I would like to perform color correction on my photos before printing so that my workflow will create reproducible prints. (i.e. the lab corrects my photos and I print them again later, they may be different.)

It would be nice if I could adopt a workflow where I can add color correction information to my images with "lossless" modification. For comparison, Xee on Mac (and, I'm sure, others) allows you to rotate and crop photos and the pixels left on the screen maintain the original encoding from the original JPG file. In other words, you can throw out the original.

Is this possible? Is it sufficient to color correct my photos for printing? Do people actually do this? And, is there software that supports this?


There is one piece of software that I know of that can handle it: BetterJPEG.

I have downloaded the latest trial, and, as it says on its web page can do lossless full-image color and brightness correction. The tools are crude compared to what is available in Photoshop, just a couple color sliders (red/cyan and blue/yellow) and a brightness slider. And while they provide a Photoshop Plugin, it does not appear to include this feature.

  • This is a correct answer. I did test it. I think I may have been downvoted for mentioning that there is other software out there that I can't remember.
    – trlkly
    Aug 18 '16 at 1:46
  • Hi trlkly, this is not because a software used, but by an intrinsec characteristic of any 8 bit per channel image with no layers or profiles invlolved. Each pixel has a value, when you change this value the original data is lost. It can be the case that a normal user or human do not see the diference, but the data is actually changed and lost.
    – Rafael
    Aug 18 '16 at 15:02
  • 2
    This is Interesting. The standalone version is buggy but I replaced the corrupted dll. What the program does is that does not edit the RGB channels, but the internal YCbCr channels. 1) I made a quick test moving the two color sliders all the way to have an insane magenta color. 2) Save it 3) Open again and moved them again to the oposite side all the way again and saved it again. 4) When comparing the original version vs this modified and re modified one there is absolutely no diference.
    – Rafael
    Aug 19 '16 at 12:47
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    I am editing your answer just to be able to cancel my downvote. The program does make some inside fully reversable color operations, which gives a positive answer. P.S. A comment is never to assume someone is stupid. It is a comment.
    – Rafael
    Aug 19 '16 at 12:49
  • 1
    What BetterJPEG does is not JPEG color correction. It edits the color profile instructions sent to the software controlling monitors and printers. A subtle distinction, perhaps. But a distinction nonetheless.
    – Michael C
    Sep 13 '17 at 21:37

It is possible in theory, but no software I know is designed to do it.

First, you can't do it in the way your lossless crop/rotate works. Lossless JPEG manipulation is possible, because only one stage of the whole JPEG compression process is lossy. As long as the pixel values in 8x8 (or 16x16) blocks are not changed, the blocks themselves can be rearranged, flipped and rotated (90/180/270) and we can still save the result as JPEG without recompressing, that is without losing any data.

Color correction changes pixel values, so we would have to recompress everything while writing the resulting image as JPEG.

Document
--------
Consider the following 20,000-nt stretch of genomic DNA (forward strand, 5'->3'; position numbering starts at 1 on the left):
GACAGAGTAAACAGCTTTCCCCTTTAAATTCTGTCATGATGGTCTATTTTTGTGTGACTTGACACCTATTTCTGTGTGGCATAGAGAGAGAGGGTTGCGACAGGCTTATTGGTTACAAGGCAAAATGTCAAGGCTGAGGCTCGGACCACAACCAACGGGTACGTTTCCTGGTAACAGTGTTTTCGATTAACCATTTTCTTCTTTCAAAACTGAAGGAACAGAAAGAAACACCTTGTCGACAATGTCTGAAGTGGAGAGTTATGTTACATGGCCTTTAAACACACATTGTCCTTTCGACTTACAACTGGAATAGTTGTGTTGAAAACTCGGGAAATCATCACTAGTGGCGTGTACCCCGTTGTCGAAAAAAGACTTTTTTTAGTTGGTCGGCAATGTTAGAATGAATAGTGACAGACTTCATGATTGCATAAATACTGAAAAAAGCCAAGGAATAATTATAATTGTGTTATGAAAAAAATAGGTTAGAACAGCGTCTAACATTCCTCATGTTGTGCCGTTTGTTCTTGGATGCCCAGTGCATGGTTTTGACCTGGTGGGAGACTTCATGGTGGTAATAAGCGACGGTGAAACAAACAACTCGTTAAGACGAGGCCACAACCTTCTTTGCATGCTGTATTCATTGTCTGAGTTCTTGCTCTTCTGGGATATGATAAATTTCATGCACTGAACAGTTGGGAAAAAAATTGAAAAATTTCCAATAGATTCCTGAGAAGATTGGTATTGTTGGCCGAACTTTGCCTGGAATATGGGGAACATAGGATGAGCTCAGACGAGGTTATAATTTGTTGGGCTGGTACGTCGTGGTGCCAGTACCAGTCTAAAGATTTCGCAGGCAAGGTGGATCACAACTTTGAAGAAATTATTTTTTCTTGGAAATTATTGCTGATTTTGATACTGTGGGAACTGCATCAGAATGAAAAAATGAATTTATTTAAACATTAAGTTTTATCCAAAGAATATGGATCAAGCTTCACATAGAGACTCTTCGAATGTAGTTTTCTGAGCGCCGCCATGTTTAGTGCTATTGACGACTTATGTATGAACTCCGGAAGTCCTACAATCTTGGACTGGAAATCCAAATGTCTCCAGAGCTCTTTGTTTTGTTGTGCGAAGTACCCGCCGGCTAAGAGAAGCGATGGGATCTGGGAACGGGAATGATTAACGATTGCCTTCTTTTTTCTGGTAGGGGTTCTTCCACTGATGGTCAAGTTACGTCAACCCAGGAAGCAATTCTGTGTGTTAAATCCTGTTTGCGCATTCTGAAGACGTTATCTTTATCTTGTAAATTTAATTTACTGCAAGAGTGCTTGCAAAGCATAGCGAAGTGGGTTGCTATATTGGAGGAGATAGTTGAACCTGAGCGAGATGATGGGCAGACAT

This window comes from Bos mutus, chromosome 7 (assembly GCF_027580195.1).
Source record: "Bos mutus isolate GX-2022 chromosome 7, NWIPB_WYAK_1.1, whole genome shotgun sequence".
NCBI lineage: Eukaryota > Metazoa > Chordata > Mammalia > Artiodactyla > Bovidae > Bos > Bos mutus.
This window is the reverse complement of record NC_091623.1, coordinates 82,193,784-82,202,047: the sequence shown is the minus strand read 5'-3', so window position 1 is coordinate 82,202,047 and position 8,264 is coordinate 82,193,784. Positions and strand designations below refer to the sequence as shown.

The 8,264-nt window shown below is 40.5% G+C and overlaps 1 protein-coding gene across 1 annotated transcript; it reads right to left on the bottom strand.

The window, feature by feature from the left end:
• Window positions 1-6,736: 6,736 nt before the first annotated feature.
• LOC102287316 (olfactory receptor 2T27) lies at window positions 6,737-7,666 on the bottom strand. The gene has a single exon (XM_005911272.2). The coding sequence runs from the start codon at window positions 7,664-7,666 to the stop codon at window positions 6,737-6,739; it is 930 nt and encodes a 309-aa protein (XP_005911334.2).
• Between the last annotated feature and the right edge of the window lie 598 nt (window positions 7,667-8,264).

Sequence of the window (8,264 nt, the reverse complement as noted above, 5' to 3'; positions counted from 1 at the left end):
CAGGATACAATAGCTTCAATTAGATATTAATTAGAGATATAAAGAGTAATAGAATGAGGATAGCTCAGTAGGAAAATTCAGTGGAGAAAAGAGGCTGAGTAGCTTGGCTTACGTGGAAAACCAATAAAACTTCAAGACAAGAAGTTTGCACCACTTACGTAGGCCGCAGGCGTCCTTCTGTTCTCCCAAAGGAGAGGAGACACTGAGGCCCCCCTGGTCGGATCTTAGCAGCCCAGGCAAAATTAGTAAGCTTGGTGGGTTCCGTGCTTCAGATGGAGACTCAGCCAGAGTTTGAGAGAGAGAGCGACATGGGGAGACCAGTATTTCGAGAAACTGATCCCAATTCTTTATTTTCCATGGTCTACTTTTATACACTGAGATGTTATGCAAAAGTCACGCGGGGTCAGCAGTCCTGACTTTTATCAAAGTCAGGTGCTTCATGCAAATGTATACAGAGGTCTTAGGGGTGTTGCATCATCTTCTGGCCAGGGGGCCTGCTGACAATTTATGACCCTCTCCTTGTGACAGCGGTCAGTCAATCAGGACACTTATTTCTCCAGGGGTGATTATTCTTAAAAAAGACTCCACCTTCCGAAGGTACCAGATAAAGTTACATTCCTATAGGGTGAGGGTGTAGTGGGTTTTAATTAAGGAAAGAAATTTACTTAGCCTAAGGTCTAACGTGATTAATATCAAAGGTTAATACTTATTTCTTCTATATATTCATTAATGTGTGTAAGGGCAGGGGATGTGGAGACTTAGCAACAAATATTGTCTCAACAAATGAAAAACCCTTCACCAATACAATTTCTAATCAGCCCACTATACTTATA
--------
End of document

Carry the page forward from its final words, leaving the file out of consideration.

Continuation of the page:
It is also possible to adjust the effective image colors by assigning the ICC profile - without recompressing the JPEG. Your image editing software would need the option to generate individual profiles for images, based on your color correction adjustments, this way your color-corrected photos would retain 100% of the original information, without the usual JPEG generation loss, and yet they would appear color-corrected and could be printed accordingly.



The reason you can't is because all of the color information in a JPEG is already displayed when you first view it. You can remove some of that information, you can even amplify what is left, but you can't add any information that isn't already there.

This is in contrast to a RAW file. When you view a RAW file you are only viewing part of the information contained in the file. You can change the settings to remove some of that information, and you can also change the settings to reveal some of the information that was not previously included. Regardless of how you choose to view portions of the information of a RAW file, all of the information is still contained in the file.

When you export it to JPEG, however, the new JPEG file contains only the information from the RAW file you chose to view. But when you then edit the color information of a JPEG file and export it, you have discarded some of the information in the original JPEG file.

If you want your prints of the same JPEG file to match those printed by a lab, then you need to profile your hardware and software environment to match that of the lab, not edit the color information in each file to compensate for the differences between your printing environment and that of the lab's.

  • So this is not a matter of f(JPG data, color profile) = printed? Mar 7 '15 at 0:19
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    That isn't JPEG color correction per se, but rather color management to insure the print produced contains as close as is possible the same, undistorted information as the JPEG file does. As such, it isn't something you do within the actual JPEG raster data set, but rather something you do in your display and printing software and hardware environment.
    – Michael C
    Mar 7 '15 at 0:31
  • Please see the edit to the answer.
    – Michael C
    Mar 7 '15 at 0:34

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